Daniel (13:26):

So you reframe the accountability from this sort of a negative connotation and experience, maybe even feeling bad about yourself and your performance and all of that, that a lot of people probably believe to turning it into a positive. You said, I think he even said exciting and maybe fun. I don’t know if I’m making up fun, but he said some words, I don’t think about accountability. So that’s impressive. And then that if that leader brought it to his staff and was able to share this is why we’re maybe making these changes or why we’re having these feedback conversations, et cetera. Did I get that right?

Angela (14:04):

Absolutely. And you know, another thing that he was able to do is really bring in, as leaders, we can’t control or force anybody to behave in any way. We all know that if we could push that button, you know, life would be easy as a school leader but the truth of it is our job is to inspire people into action and we do that by getting them excited and understanding what are they thinking and feeling and why are they behaving the way they’re behaving. Helping him bring those conversations up as a part of the feedback, like tell me your thoughts. What’s driving your emotions right now? And the teachers feeling heard created this like kind of mutual sense of purpose and a results driven culture. So we’re now in a cycle with the school where they’re having a blast and setting goals and being mutually accountable and having partners.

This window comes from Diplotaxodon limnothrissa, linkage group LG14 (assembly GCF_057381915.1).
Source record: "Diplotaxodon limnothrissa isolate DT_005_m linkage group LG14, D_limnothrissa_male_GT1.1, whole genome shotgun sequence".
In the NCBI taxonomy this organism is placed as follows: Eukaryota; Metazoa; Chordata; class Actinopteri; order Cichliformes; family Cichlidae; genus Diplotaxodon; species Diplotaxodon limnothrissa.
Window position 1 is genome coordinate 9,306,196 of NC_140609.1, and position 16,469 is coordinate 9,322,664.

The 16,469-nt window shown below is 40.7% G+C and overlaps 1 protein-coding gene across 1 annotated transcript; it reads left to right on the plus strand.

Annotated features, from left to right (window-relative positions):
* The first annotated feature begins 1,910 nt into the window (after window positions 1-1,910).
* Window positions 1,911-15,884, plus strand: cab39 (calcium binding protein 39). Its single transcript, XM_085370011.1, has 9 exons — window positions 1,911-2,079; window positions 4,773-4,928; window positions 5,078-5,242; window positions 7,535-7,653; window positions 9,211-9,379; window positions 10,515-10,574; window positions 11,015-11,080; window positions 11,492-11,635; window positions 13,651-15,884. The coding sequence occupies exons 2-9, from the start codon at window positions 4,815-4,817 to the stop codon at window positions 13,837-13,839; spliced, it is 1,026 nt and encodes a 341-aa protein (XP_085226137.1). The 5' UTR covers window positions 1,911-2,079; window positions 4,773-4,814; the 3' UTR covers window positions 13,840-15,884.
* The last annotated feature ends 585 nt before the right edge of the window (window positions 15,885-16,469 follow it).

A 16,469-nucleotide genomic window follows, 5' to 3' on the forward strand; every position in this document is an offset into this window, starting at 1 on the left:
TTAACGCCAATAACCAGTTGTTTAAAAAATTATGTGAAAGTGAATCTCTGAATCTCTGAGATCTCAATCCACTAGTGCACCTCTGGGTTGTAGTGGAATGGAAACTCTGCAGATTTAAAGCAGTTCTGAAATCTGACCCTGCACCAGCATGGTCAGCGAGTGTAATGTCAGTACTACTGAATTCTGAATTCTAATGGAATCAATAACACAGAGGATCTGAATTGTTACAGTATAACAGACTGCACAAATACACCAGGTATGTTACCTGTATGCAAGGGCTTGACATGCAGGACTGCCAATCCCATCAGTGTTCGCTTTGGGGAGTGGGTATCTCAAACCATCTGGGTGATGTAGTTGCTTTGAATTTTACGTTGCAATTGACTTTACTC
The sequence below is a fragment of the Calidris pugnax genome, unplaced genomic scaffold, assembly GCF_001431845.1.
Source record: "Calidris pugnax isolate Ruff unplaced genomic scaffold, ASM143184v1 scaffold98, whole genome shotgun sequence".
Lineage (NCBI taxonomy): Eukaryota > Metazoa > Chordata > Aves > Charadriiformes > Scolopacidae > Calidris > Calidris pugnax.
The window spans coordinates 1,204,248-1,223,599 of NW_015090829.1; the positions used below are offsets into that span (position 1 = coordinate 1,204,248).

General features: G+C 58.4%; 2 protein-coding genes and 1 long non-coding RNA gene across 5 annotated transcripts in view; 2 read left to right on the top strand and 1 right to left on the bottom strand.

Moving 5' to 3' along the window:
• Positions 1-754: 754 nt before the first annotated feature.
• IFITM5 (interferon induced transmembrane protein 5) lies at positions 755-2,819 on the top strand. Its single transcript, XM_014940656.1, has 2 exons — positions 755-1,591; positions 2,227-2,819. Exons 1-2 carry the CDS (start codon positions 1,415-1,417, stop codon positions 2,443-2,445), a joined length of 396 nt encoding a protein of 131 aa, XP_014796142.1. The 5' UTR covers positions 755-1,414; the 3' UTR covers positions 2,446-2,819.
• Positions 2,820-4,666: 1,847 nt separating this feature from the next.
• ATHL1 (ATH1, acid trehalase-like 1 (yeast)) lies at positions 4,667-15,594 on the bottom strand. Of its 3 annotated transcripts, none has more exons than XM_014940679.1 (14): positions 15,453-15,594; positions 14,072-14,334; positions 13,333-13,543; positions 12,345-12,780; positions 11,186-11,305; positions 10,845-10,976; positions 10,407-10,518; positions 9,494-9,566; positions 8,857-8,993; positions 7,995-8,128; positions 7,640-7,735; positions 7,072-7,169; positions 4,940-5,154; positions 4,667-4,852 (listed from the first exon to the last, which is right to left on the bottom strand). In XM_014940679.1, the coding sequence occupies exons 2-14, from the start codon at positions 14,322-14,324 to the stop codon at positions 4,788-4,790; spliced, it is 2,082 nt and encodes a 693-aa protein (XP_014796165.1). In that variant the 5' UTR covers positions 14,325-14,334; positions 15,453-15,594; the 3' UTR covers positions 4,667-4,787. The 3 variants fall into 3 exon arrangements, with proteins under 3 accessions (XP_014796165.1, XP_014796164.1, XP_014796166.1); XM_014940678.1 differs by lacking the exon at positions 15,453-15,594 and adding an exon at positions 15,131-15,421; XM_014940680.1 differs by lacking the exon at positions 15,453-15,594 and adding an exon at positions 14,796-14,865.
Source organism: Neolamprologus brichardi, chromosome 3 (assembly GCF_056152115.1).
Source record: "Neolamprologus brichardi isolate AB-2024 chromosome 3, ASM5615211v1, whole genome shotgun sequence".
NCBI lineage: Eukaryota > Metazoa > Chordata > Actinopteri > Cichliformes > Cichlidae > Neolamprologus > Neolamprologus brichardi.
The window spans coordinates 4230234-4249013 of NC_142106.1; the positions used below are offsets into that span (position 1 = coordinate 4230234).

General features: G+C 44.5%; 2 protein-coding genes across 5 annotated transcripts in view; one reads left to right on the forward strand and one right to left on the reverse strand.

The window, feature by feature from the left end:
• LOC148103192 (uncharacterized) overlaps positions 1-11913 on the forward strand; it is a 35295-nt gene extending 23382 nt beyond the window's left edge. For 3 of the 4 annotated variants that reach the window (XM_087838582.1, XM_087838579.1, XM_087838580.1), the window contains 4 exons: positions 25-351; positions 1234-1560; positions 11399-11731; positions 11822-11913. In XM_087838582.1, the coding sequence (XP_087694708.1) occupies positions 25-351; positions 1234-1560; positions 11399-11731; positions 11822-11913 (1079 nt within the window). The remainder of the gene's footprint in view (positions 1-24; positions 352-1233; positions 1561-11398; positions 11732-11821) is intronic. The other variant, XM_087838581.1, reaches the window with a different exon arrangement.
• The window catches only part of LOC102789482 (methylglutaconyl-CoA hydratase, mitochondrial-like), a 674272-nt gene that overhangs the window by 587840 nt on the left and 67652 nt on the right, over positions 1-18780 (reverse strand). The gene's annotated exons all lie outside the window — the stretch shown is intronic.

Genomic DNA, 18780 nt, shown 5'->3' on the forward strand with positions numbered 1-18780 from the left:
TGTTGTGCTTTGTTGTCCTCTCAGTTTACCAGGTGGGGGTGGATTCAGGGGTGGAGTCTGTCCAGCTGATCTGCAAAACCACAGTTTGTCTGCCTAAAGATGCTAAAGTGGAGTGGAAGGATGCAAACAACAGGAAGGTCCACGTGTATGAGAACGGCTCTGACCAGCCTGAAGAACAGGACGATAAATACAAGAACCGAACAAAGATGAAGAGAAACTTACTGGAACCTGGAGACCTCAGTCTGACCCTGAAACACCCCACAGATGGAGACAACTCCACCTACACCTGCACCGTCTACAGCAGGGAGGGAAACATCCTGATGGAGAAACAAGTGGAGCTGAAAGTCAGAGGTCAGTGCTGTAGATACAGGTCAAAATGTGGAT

Angela (14:58):

It’s been really fun to see this principal who was dreading going to work every single day didn’t think he was gonna make it another year into his tenureship and he’s four or five years away from retirement. He didn’t think he could make another day is having a blast and it’s really just how his mind has created an entire new story about what accountability is and why we’re doing it and just the idea that it could be fun. Just the possibility of accountability, being fun blew his mind and from that energetic space, he was able to lead in a very different way.

Daniel (15:37):

Wow. So do you get that Ruckus Maker, a struggling school, a beloved principal near retirement, but dreading going to work now he has a staff, he’s excited to go into work. He has a staff who looks forward to holding each other accountable and setting goals.

Daniel (15:55):

Imagine that just for a second because it’s possible and what Angela is sharing there is the way you look at it, the way you frame that situation then guides how you show up, which impacts everything within the climate, the culture of your building. I love, I love that. If just in case Ruckus Makers not getting it, I think like the exclamation point we could put on this sort of idea we’ve been pulling on is, you know, so you might talk about mindset or emotions and thoughts with your staff, right? Or reframing a story that was potentially negative. You mentioned too in our pre chat that when you did that with your staff, it was silent. It was crickets, right? Yes. A leader might feel a bit hesitant to do the hard work that you’re a client, the leader you serve, was he able to do around accountability? So just to put the exclamation point on it, how can somebody feeling a little resistant to doing that emotional labor? Like why should they jump in?